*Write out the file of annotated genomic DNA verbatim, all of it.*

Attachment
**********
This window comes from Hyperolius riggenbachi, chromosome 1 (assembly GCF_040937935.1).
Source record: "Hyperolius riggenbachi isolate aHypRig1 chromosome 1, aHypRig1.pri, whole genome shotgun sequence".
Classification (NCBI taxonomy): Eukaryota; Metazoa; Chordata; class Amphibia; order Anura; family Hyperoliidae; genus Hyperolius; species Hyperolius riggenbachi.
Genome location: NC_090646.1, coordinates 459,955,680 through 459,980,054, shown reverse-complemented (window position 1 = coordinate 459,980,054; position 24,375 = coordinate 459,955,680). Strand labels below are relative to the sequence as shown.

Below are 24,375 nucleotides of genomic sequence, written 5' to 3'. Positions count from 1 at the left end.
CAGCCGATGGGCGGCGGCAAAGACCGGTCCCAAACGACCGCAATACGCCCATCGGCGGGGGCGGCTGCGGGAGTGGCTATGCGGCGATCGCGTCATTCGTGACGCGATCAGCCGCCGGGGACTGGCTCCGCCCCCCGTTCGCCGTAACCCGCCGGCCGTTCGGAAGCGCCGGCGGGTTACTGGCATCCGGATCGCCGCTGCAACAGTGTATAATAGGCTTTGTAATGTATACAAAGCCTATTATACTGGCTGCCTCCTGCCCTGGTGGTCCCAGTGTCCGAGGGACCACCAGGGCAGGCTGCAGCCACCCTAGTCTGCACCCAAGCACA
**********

This window comes from Hyperolius riggenbachi, chromosome 1 (assembly GCF_040937935.1).
Source record: "Hyperolius riggenbachi isolate aHypRig1 chromosome 1, aHypRig1.pri, whole genome shotgun sequence".
Classification (NCBI taxonomy): Eukaryota; Metazoa; Chordata; class Amphibia; order Anura; family Hyperoliidae; genus Hyperolius; species Hyperolius riggenbachi.
Genome location: NC_090646.1, coordinates 459,955,680 through 459,980,054, shown reverse-complemented (window position 1 = coordinate 459,980,054; position 24,375 = coordinate 459,955,680). Strand labels below are relative to the sequence as shown.

Below are 24,375 nucleotides of genomic sequence, written 5' to 3'. Positions count from 1 at the left end.
CAGCCGATGGGCGGCGGCAAAGACCGGTCCCAAACGACCGCAATACGCCCATCGGCGGGGGCGGCTGCGGGAGTGGCTATGCGGCGATCGCGTCATTCGTGACGCGATCAGCCGCCGGGGACTGGCTCCGCCCCCCGTTCGCCGTAACCCGCCGGCCGTTCGGAAGCGCCGGCGGGTTACTGGCATCCGGATCGCCGCTGCAACAGTGTATAATAGGCTTTGTAATGTATACAAAGCCTATTATACTGGCTGCCTCCTGCCCTGGTGGTCCCAGTGTCCGAGGGACCACCAGGGCAGGCTGCAGCCACCCTAGTCTGCACCCAAGCACA